you can also control in addition the flow rate of your fuel feed pump which must be established between 35 and 40 liters / hour at the speed engine of 5 000 rpm ( I dont like this speed for an Oldie .. but its an MB procédure )
In fact
0.58 Liters to 0.66 liters  / 1 minute
or
0.29 liters to 0.33 liters / 30 seconds 
But normally for doing that control you need a bench test...
« Last Edit: April 10, 2020, 07:06:41 PM by Marc1340 »

Online Scott Montoney

  • Administrator
  • (0)
  • member
  • *
  • Posts: 653
  • 1952 - 220 Cab B
  • Exterior Color: Black
  • Interior color: Red
  • Location: Mason,Ohio USA
  • VIN #: 187.013.04370/52
  • Year_Model: '52 220 Cab B
Re: Engine loss of power going up steep hill.
« Reply #5 on: April 11, 2020, 03:58:04 PM »
Thank you!
Yes, engine is 180.920.
As a matter of fact, I had checked the Workshop Manual just this morning and made the checks you mentioned.
My test tool is a dial gauge that reads vacuum and pressure.
I tested on the car, with starter, and off the car with the hand lever.
According to the scales on my gauge, the Output/Pressure was only at .1 kg/cm2.
The Vacuum/Intake was at 23 cm Hg.  (.23 m).
I have ordered a rebuild kit from Niemoeller.
I will also verify the mechanical clearance of the pushrod/cam as specified in shop manual.
I have a hand vacuum pump.  I connected it to my vacuum/pressure gauge and the vacuum readings of each tool do match, so I believe the readings of the tool are fairly accurate.

Thanks again.
« Last Edit: April 11, 2020, 04:03:25 PM by Scott Montoney »
"Gertrude" a.k.a. "Troidl"
1952 - 220 Cabriolet B

Offline Marc1340

  • (0)
  • member
  • **
  • Posts: 23
  • Location: France / South
  • Year_Model: W111 SEb Coupé
Re: Engine loss of power going up steep hill.
« Reply #6 on: April 11, 2020, 07:44:50 PM »
Good evening Scott

Excuse me for pointing you to this problem when you identified it yourself.
According to the values that you noted, indeed the membrane seems a little tired.
By acquired and although I do not know the history of your beautiful car, would there not be a hold under the supply pump ? ( to reduce the pressure ...) you never know ...

As purely friendly advice, (don't see any mischief), I allow myself to recommend to you (I do this for the oldies I frequent at home), the mounting of an electronic ignition (+ Coil + amplifier) as well that the installation of an electric gasoline booster pump.
So equipped your beauty will never let you down
I also read these recommendations on our sister site 170.DE

Stay safe and take care
Best regrds
Marc

Online Scott Montoney

  • Administrator
  • (0)
  • member
  • *
  • Posts: 653
  • 1952 - 220 Cab B
  • Exterior Color: Black
  • Interior color: Red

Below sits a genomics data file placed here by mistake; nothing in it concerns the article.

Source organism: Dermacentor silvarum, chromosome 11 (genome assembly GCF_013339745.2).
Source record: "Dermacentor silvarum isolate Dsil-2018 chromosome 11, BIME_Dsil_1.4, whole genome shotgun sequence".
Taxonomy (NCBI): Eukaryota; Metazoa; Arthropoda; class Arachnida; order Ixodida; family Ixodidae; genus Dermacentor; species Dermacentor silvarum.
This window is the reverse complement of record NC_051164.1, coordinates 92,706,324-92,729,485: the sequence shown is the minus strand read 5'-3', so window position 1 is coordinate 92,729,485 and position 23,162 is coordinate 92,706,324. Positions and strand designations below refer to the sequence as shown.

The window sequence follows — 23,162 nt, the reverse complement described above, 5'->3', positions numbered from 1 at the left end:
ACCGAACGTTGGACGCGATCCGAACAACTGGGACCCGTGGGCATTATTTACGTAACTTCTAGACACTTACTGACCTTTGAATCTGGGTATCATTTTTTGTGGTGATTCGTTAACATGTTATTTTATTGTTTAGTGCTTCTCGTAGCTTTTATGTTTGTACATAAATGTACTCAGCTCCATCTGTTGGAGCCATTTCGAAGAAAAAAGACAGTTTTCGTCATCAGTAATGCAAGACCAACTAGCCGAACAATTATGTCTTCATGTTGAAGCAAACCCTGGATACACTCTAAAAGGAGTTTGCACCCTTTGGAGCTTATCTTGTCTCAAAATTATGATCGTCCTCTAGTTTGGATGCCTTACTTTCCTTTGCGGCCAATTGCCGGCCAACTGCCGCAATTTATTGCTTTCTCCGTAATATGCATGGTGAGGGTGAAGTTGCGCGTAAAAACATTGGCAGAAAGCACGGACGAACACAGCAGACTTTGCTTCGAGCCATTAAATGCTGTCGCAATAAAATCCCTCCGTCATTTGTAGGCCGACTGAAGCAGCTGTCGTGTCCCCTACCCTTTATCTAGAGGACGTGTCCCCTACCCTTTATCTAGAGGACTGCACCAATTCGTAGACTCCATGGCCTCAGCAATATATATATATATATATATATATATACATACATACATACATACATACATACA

• Location: Mason,Ohio USA
  • VIN #: 187.013.04370/52
  • Year_Model: '52 220 Cab B
Re: Engine loss of power going up steep hill.
« Reply #7 on: April 11, 2020, 09:49:28 PM »
Yes, I've considered those "upgrades", and have explored various ways to do it without altering the look of the original parts.
However, she is still running on original design parts, and has over 560,000km. 
On the other hand, I do take her on long trips from time to time, and I do need reliability as well.  I carry a good supply of tools and parts in the trunk.
"Gertrude" a.k.a. "Troidl"
1952 - 220 Cabriolet B

Offline Marc1340

  • (0)
  • member
  • **
  • Posts: 23
  • Location: France / South
  • Year_Model: W111 SEb Coupé
Re: Engine loss of power going up steep hill.
« Reply #8 on: April 12, 2020, 06:01:18 AM »
Hello Scott
I share your point of view on keeping the original elements at all costs.
After this first thought, it quickly comes to mind that you can drive quietly without reserving half of your trunk for the  toolbox, not to mention the sympathetic thoughts of your wife when you are on the side of the road broken down ... .
For my part I am ready for many sacrifices not to hear it during 560,000 kms !!! not you?
Maybe it's because you don't know my wife ....

The electronic ignition system's in 6 V for example are of a very beautiful aspect in conformity with the original, ditto for the coil, the sight of the engine is not spoiled and especially it is about a reversible operation

The assemblies of an electric fuel pump (always in 6 v) are done in a discreet way and also reversible if necessary ...

Have a nice day

Online Scott Montoney

  • Administrator
  • (0)
  • member
  • *
  • Posts: 653
  • 1952 - 220 Cab B
  • Exterior Color: Black
  • Interior color: Red
  • Location: Mason,Ohio USA
  • VIN #: 187.013.04370/52
  • Year_Model: '52 220 Cab B
Re: Engine loss of power going up steep hill.
« Reply #9 on: April 20, 2020, 08:27:52 PM »
The fuel pump has been rebuilt, and road testing indicates that all is well again.
The volume of fuel looks to be much increased, and a bit higher pressure as well.
The only thing I could identify as the probable issue was that the two rubber valves inside the pump were quite hard compared to the new ones.  Probably not providing a good seal.

I'm considering a modification, but will discuss it in a new post once I dig into the details.

Thanks
Scott
"Gertrude" a.k.a. "Troidl"
1952 - 220 Cabriolet B